Merck did it.
In one of the most intense commercial and research development rivalries in biopharma history, Merck’s Keytruda has edged ahead of Bristol-Myers Squibb’s Opdivo for the first time since the showdown got started nearly 4 years ago.
This morning Merck reported that Keytruda earned $1.66 billion in Q2 — an 89% increase over the same period just a year ago. Yesterday, Bristol-Myers reported that their checkpoint Opdivo scored $1.62 billion — up 36% — for the same period.
To be sure, Merck has pulled out all the stops in its epic head-to-head struggle with Bristol-Myers, which took a big, early lead. But it’s the R&D team under Roger Perlmutter who enjoys the lion’s share of the credit here.
Bristol-Myers made a poor decision on how to initially tackle frontline lung cancer, and it has yet to correct the imbalance, even after bringing in Tom Lynch as the new R&D chief in a post-snafu changeup. Merck’s decision to shift to a Keytruda/chemo combo opened the door early to some significant changes in the standard of care for frontline lung cancer. And they’re backing that up with the money train.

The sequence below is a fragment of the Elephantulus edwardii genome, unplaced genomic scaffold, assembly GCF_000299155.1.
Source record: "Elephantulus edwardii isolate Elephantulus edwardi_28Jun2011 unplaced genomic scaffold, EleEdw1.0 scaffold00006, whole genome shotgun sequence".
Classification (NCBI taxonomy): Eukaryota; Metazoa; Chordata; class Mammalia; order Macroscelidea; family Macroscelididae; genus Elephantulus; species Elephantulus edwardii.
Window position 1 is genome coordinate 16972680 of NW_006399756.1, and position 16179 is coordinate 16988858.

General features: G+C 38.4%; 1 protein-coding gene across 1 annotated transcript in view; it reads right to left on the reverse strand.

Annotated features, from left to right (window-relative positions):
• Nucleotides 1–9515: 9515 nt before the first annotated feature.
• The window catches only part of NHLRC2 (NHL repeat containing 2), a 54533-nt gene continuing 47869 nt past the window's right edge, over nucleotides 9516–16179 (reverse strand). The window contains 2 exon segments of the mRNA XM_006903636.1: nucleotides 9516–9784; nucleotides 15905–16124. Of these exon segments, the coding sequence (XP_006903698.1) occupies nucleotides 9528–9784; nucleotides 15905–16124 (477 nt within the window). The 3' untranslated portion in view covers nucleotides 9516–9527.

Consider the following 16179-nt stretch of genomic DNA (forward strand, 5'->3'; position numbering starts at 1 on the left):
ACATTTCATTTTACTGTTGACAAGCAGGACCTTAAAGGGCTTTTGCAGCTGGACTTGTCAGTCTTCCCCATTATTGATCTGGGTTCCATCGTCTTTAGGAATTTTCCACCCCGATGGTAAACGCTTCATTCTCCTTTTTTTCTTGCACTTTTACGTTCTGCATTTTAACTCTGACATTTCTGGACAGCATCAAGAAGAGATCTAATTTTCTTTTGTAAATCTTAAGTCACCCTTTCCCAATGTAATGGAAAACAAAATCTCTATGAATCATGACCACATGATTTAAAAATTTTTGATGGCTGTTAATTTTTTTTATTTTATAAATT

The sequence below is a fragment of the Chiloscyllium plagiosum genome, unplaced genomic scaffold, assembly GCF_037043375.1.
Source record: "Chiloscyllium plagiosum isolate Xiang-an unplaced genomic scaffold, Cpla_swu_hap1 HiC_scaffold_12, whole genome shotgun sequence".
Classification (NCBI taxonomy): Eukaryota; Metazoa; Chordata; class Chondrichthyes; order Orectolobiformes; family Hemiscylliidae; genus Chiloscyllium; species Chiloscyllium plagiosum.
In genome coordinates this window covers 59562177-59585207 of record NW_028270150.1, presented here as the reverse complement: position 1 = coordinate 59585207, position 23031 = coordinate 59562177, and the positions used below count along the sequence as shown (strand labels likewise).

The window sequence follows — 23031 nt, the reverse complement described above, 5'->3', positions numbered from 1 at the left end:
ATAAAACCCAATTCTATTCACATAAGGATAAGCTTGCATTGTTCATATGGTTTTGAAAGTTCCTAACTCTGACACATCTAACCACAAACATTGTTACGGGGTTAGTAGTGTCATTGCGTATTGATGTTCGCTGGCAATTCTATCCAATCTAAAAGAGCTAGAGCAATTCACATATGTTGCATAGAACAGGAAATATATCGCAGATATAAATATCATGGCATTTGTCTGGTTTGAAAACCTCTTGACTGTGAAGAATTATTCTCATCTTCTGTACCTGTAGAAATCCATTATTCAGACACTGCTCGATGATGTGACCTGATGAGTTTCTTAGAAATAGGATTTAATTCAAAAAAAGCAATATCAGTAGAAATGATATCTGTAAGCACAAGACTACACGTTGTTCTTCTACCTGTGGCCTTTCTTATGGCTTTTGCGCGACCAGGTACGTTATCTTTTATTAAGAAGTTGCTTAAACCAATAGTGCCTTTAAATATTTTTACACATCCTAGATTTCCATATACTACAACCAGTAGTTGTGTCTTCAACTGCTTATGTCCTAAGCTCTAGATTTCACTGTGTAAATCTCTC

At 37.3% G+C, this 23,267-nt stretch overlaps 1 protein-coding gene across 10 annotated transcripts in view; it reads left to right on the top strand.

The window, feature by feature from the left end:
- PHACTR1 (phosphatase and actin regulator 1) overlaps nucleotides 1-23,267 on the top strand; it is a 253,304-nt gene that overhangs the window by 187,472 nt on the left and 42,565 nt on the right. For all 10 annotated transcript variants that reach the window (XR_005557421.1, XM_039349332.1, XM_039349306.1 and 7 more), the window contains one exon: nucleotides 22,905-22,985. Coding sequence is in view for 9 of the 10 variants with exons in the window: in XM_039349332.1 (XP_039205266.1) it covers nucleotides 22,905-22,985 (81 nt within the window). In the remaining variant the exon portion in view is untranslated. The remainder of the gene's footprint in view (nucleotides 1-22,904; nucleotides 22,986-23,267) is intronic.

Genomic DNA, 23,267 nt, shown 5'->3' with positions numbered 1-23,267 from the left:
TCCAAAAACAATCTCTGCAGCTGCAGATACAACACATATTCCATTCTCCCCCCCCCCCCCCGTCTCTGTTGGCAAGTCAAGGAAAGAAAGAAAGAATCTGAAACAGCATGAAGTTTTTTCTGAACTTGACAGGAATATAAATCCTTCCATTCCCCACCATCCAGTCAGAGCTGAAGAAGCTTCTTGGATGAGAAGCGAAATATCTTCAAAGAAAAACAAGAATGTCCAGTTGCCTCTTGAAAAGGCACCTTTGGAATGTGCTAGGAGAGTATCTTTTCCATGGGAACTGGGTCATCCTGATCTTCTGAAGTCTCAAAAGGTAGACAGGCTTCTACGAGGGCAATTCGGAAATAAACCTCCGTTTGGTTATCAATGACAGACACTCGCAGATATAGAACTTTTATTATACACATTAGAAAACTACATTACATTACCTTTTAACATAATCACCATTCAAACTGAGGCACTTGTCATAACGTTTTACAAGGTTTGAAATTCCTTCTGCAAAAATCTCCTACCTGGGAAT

— Brad Loncar (@bradloncar) July 27, 2018
Merck doesn’t just have Keytruda in the pipeline, but you could be forgiven for thinking so. At one point recently the pharma giant counted more than 750 clinical trials underway involving their PD-1. To be sure, many of those involved collaborations with little biotechs who were paying the freight for the work, but it underscores the overall importance Merck assigns to this mega-blockbuster.
It also spotlights the explosion of work being done among the other contenders for the crown as well as all the next-gen checkpoint work being done, where a whole new generation of companies looks to make their own mark.
This isn’t baseball, though. Second place counts for quite a lot in the game of blockbusters, and Bristol-Myers team will just double down as it continues to scrap for every advantage in a global market.
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